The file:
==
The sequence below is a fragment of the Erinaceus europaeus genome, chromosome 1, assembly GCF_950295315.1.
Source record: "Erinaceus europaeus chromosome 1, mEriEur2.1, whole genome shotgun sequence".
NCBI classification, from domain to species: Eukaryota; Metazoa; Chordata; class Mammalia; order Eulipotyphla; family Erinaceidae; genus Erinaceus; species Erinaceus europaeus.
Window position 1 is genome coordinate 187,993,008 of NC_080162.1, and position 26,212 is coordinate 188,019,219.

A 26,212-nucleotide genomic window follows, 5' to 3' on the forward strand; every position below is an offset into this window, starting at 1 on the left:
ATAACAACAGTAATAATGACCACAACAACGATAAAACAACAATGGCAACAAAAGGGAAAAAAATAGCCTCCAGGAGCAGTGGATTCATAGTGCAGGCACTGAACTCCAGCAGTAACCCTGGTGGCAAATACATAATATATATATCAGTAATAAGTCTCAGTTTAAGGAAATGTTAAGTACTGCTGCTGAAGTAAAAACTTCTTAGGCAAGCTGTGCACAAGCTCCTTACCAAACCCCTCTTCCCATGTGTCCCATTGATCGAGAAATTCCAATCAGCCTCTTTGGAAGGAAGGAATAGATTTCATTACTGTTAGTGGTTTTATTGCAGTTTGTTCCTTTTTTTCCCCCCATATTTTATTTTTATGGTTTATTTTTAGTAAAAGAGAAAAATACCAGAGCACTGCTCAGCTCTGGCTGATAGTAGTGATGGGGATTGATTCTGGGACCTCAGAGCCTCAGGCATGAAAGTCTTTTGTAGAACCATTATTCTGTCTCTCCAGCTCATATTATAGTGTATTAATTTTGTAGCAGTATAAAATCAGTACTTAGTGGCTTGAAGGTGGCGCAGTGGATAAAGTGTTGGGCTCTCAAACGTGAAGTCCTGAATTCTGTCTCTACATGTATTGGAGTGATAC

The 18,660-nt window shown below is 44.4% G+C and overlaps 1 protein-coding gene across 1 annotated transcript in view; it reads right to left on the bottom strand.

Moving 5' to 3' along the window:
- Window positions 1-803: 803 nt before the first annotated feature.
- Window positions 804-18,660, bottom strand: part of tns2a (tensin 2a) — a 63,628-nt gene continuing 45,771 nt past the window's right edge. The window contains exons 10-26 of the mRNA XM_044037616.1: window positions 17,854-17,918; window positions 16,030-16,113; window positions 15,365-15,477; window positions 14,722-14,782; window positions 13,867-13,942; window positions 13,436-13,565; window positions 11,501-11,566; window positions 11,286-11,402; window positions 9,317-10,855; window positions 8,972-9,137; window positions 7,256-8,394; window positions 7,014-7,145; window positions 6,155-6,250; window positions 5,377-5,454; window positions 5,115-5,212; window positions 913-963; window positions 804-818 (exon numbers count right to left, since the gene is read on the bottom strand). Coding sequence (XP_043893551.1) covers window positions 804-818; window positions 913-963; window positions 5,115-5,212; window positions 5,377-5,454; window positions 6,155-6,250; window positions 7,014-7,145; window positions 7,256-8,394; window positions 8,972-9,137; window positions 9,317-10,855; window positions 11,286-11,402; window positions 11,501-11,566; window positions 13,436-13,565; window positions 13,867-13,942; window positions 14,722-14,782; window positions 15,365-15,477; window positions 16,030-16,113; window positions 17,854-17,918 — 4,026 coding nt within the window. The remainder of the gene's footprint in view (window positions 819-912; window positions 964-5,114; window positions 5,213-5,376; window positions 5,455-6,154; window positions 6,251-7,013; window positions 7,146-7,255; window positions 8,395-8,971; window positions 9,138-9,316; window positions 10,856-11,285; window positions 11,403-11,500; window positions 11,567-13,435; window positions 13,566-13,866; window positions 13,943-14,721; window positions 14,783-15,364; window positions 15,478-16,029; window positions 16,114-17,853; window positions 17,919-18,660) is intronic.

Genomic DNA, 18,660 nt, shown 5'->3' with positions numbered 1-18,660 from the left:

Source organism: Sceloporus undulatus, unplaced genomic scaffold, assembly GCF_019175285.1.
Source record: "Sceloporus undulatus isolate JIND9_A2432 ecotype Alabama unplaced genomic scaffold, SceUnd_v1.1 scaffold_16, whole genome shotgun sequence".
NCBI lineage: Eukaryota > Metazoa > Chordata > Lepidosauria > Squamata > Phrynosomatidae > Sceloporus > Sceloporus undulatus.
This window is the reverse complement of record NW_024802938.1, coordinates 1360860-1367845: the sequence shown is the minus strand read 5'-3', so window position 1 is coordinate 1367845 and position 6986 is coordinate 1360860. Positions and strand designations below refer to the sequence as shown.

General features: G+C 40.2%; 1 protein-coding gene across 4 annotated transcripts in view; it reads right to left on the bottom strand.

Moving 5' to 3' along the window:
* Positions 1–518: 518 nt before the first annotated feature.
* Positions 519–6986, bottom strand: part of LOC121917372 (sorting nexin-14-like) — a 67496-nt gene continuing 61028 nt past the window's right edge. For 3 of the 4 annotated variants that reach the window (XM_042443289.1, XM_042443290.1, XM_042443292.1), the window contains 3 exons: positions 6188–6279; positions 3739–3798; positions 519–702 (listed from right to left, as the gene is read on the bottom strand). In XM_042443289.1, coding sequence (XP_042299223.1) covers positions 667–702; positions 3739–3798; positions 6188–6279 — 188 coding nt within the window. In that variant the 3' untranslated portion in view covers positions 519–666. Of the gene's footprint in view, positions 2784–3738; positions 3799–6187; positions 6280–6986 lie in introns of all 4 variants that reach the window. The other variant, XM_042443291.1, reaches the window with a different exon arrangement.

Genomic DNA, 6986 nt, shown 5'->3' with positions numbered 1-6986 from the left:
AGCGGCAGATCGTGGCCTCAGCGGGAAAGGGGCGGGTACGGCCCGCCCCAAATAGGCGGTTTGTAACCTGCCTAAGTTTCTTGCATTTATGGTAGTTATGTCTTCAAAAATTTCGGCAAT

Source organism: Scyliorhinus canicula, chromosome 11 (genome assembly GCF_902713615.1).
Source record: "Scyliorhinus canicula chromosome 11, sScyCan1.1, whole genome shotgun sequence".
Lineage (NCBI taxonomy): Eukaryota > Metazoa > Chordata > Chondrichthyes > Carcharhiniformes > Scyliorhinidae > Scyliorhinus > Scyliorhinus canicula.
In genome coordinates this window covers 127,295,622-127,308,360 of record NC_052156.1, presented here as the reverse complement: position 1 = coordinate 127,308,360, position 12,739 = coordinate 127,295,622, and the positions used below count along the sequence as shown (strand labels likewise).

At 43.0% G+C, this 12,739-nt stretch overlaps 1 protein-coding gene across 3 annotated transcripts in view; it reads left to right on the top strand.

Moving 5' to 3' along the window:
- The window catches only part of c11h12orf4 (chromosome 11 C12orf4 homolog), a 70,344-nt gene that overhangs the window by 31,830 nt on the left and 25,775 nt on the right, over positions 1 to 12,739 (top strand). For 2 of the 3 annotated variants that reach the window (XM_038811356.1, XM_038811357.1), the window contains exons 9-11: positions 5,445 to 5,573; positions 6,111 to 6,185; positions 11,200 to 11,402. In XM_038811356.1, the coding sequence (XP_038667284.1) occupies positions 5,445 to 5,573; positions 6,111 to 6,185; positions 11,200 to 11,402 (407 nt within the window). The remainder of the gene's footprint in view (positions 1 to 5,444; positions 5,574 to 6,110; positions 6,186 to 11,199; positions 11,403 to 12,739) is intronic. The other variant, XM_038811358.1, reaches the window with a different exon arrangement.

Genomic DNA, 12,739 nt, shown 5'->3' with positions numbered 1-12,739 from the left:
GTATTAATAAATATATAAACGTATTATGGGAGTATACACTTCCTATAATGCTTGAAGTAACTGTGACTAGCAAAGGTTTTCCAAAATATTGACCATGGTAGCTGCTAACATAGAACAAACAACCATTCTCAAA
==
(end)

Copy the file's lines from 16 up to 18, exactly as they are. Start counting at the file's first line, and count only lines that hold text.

General features: G+C 40.2%; 1 protein-coding gene across 4 annotated transcripts in view; it reads right to left on the bottom strand.

Moving 5' to 3' along the window:
* Positions 1–518: 518 nt before the first annotated feature.